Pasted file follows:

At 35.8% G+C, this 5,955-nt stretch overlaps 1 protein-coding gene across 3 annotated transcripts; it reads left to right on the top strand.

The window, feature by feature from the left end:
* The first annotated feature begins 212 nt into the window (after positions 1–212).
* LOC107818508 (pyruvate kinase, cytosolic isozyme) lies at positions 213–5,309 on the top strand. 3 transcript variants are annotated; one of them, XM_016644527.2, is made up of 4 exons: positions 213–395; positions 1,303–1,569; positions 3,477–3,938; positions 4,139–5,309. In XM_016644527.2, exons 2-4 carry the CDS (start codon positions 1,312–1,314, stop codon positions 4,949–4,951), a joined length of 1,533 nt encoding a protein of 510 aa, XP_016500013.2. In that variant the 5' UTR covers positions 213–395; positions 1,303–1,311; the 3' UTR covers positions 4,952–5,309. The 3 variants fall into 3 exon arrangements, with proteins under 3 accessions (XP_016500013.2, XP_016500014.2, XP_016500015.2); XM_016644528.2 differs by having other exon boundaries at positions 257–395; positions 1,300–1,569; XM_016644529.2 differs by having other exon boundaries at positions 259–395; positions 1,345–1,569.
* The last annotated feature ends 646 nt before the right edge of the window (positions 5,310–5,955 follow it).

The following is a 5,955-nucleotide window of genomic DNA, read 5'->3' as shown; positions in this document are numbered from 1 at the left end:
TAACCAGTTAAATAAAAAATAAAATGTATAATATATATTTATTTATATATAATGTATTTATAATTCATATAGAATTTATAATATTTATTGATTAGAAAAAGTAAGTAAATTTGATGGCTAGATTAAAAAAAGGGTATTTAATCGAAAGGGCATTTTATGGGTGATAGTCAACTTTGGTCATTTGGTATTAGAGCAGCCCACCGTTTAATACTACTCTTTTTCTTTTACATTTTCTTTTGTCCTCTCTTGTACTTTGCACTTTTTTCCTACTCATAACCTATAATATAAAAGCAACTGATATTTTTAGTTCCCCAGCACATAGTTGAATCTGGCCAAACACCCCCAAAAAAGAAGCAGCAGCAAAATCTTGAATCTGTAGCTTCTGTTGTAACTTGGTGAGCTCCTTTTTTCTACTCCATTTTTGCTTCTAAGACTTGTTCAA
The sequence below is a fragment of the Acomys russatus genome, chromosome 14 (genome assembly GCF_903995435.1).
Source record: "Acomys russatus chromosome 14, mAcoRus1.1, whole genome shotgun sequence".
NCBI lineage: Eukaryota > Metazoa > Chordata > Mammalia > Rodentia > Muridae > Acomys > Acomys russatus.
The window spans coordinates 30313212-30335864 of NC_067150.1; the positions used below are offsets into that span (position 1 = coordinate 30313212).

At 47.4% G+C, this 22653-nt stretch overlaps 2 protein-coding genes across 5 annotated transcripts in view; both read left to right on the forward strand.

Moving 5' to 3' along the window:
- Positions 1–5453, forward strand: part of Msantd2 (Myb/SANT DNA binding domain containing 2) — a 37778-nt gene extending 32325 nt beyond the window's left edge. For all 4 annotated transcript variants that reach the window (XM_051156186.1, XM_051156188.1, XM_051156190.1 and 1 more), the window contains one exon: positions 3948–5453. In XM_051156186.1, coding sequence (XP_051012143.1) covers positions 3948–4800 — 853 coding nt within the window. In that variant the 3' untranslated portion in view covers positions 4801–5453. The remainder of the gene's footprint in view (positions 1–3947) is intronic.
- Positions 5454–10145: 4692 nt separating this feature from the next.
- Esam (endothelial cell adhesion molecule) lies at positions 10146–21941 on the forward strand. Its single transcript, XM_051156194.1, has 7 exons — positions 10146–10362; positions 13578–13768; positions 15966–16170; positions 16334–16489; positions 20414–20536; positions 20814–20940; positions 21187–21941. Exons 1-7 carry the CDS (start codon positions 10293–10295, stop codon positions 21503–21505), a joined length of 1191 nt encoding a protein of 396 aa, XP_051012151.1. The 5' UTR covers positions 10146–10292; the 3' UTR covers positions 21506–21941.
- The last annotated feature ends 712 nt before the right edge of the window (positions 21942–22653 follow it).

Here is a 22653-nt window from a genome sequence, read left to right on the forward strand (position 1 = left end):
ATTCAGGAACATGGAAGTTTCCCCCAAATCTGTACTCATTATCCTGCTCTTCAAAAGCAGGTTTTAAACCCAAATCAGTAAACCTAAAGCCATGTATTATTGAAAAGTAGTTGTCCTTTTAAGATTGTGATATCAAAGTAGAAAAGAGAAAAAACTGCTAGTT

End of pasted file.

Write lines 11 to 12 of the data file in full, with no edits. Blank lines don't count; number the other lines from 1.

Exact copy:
The window spans coordinates 30313212-30335864 of NC_067150.1; the positions used below are offsets into that span (position 1 = coordinate 30313212).

At 47.4% G+C, this 22653-nt stretch overlaps 2 protein-coding genes across 5 annotated transcripts in view; both read left to right on the forward strand.